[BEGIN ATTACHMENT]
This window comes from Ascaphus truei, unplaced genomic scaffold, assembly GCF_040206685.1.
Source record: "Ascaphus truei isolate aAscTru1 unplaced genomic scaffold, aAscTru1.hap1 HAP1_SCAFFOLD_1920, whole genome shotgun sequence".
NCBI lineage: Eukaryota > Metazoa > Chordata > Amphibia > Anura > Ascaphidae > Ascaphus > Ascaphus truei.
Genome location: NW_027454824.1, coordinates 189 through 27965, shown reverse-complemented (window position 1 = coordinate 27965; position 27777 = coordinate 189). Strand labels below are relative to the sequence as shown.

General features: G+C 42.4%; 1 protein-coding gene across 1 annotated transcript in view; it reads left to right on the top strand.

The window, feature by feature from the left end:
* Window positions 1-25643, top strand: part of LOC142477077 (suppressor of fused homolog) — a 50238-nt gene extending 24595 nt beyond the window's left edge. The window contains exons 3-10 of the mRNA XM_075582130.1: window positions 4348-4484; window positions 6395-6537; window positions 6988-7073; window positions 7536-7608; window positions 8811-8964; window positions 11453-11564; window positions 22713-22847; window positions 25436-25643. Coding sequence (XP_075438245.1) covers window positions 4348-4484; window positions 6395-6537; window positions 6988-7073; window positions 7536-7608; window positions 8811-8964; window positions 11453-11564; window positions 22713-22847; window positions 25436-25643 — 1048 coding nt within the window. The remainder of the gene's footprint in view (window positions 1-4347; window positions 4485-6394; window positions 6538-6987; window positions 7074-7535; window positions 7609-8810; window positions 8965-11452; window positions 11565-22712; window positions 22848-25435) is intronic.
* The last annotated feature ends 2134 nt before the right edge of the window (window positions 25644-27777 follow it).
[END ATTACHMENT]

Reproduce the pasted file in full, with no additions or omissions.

This window comes from Ascaphus truei, unplaced genomic scaffold, assembly GCF_040206685.1.
Source record: "Ascaphus truei isolate aAscTru1 unplaced genomic scaffold, aAscTru1.hap1 HAP1_SCAFFOLD_1920, whole genome shotgun sequence".
NCBI lineage: Eukaryota > Metazoa > Chordata > Amphibia > Anura > Ascaphidae > Ascaphus > Ascaphus truei.
Genome location: NW_027454824.1, coordinates 189 through 27965, shown reverse-complemented (window position 1 = coordinate 27965; position 27777 = coordinate 189). Strand labels below are relative to the sequence as shown.

General features: G+C 42.4%; 1 protein-coding gene across 1 annotated transcript in view; it reads left to right on the top strand.

The window, feature by feature from the left end:
* Window positions 1-25643, top strand: part of LOC142477077 (suppressor of fused homolog) — a 50238-nt gene extending 24595 nt beyond the window's left edge. The window contains exons 3-10 of the mRNA XM_075582130.1: window positions 4348-4484; window positions 6395-6537; window positions 6988-7073; window positions 7536-7608; window positions 8811-8964; window positions 11453-11564; window positions 22713-22847; window positions 25436-25643. Coding sequence (XP_075438245.1) covers window positions 4348-4484; window positions 6395-6537; window positions 6988-7073; window positions 7536-7608; window positions 8811-8964; window positions 11453-11564; window positions 22713-22847; window positions 25436-25643 — 1048 coding nt within the window. The remainder of the gene's footprint in view (window positions 1-4347; window positions 4485-6394; window positions 6538-6987; window positions 7074-7535; window positions 7609-8810; window positions 8965-11452; window positions 11565-22712; window positions 22848-25435) is intronic.
* The last annotated feature ends 2134 nt before the right edge of the window (window positions 25644-27777 follow it).